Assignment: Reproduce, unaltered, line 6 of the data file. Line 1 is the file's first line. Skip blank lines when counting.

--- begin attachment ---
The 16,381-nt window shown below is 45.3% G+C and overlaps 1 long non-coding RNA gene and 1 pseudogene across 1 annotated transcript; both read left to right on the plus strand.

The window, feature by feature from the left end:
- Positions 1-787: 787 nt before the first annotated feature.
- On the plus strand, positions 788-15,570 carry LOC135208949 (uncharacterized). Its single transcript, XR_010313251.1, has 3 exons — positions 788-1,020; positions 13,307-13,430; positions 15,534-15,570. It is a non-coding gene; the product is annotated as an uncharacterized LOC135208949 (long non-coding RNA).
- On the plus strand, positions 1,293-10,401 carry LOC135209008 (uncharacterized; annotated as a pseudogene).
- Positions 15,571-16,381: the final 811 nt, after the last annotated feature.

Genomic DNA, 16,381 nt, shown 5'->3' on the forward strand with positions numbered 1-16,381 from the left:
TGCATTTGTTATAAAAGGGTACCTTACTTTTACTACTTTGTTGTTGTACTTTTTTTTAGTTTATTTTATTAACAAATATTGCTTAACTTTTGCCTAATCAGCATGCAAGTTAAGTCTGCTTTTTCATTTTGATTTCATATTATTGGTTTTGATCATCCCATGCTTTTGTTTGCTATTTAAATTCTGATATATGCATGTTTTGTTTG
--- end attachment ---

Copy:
- Positions 15,571-16,381: the final 811 nt, after the last annotated feature.